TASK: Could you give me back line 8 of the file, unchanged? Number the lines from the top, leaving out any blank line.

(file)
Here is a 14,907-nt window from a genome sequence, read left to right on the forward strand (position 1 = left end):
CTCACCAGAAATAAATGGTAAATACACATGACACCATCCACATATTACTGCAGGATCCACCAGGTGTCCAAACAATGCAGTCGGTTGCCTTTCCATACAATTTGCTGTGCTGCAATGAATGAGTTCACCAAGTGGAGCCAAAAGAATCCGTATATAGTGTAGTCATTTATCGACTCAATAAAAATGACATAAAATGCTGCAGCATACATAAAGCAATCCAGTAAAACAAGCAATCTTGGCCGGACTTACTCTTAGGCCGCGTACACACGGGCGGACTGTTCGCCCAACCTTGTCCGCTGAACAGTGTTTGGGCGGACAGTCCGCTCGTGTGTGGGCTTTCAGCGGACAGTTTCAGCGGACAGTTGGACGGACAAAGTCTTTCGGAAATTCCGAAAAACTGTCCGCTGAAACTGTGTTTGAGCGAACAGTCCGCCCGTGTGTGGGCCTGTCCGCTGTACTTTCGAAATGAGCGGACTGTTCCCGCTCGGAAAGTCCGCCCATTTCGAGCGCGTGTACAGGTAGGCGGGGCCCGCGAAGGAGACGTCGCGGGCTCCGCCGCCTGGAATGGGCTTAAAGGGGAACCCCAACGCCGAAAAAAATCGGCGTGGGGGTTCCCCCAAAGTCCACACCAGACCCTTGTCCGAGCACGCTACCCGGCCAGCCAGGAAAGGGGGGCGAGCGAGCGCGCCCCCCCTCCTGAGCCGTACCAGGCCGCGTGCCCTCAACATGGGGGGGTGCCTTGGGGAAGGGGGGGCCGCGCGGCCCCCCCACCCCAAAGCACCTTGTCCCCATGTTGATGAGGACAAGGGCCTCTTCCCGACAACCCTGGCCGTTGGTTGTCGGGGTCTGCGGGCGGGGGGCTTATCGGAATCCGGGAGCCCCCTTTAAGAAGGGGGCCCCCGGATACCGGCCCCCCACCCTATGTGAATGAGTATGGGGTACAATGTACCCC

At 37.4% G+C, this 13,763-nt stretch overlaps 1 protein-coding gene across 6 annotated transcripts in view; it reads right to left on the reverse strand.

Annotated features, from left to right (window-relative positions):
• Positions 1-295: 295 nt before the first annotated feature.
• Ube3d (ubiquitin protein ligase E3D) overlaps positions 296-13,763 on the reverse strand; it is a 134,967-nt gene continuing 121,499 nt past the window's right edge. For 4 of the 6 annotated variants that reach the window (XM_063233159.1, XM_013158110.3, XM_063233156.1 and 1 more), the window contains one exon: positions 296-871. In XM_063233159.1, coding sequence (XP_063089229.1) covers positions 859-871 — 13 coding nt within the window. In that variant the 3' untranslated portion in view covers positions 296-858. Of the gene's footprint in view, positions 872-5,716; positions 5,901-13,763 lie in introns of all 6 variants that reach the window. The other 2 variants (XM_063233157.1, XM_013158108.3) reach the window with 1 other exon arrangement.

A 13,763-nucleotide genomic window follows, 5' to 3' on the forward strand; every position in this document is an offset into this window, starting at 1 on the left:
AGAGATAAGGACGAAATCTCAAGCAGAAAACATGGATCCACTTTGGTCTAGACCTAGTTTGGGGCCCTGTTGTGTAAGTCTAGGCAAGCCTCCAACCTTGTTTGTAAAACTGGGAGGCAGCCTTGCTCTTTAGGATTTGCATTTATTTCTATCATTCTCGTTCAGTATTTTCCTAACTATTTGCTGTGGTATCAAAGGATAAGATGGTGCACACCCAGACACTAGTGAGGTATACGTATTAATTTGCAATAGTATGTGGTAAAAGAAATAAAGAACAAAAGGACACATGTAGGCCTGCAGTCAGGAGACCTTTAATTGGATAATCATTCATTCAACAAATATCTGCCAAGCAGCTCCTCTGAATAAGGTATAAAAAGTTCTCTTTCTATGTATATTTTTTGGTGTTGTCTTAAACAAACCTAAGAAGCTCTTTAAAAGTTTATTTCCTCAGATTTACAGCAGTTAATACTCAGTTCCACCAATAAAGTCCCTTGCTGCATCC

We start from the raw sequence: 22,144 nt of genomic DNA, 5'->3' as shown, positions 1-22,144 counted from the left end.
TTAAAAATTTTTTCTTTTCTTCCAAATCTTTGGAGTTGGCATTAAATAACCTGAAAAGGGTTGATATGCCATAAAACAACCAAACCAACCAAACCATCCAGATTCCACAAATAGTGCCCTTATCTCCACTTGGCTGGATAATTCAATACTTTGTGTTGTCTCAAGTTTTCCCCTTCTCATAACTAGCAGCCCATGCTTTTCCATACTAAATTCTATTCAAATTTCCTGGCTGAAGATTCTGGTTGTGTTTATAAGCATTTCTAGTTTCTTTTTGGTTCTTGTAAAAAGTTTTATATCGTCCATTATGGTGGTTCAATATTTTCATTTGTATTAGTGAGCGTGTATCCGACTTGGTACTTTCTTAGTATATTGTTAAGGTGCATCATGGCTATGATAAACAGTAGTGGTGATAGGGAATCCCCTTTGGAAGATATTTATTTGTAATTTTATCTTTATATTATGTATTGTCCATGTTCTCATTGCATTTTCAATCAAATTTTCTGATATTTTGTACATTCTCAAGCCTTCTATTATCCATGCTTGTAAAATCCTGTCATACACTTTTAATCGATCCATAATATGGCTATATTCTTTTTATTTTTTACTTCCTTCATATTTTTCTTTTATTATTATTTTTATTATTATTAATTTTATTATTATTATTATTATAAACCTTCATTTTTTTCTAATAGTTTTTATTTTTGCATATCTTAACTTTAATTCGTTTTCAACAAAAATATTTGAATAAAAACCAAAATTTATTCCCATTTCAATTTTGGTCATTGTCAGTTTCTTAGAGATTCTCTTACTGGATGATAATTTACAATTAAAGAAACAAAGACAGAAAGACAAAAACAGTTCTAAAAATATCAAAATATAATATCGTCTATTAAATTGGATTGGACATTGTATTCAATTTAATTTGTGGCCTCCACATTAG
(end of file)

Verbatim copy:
AGAGATAAGGACGAAATCTCAAGCAGAAAACATGGATCCACTTTGGTCTAGACCTAGTTTGGGGCCCTGTTGTGTAAGTCTAGGCAAGCCTCCAACCTTGTTTGTAAAACTGGGAGGCAGCCTTGCTCTTTAGGATTTGCATTTATTTCTATCATTCTCGTTCAGTATTTTCCTAACTATTTGCTGTGGTATCAAAGGATAAGATGGTGCACACCCAGACACTAGTGAGGTATACGTATTAATTTGCAATAGTATGTGGTAAAAGAAATAAAGAACAAAAGGACACATGTAGGCCTGCAGTCAGGAGACCTTTAATTGGATAATCATTCATTCAACAAATATCTGCCAAGCAGCTCCTCTGAATAAGGTATAAAAAGTTCTCTTTCTATGTATATTTTTTGGTGTTGTCTTAAACAAACCTAAGAAGCTCTTTAAAAGTTTATTTCCTCAGATTTACAGCAGTTAATACTCAGTTCCACCAATAAAGTCCCTTGCTGCATCC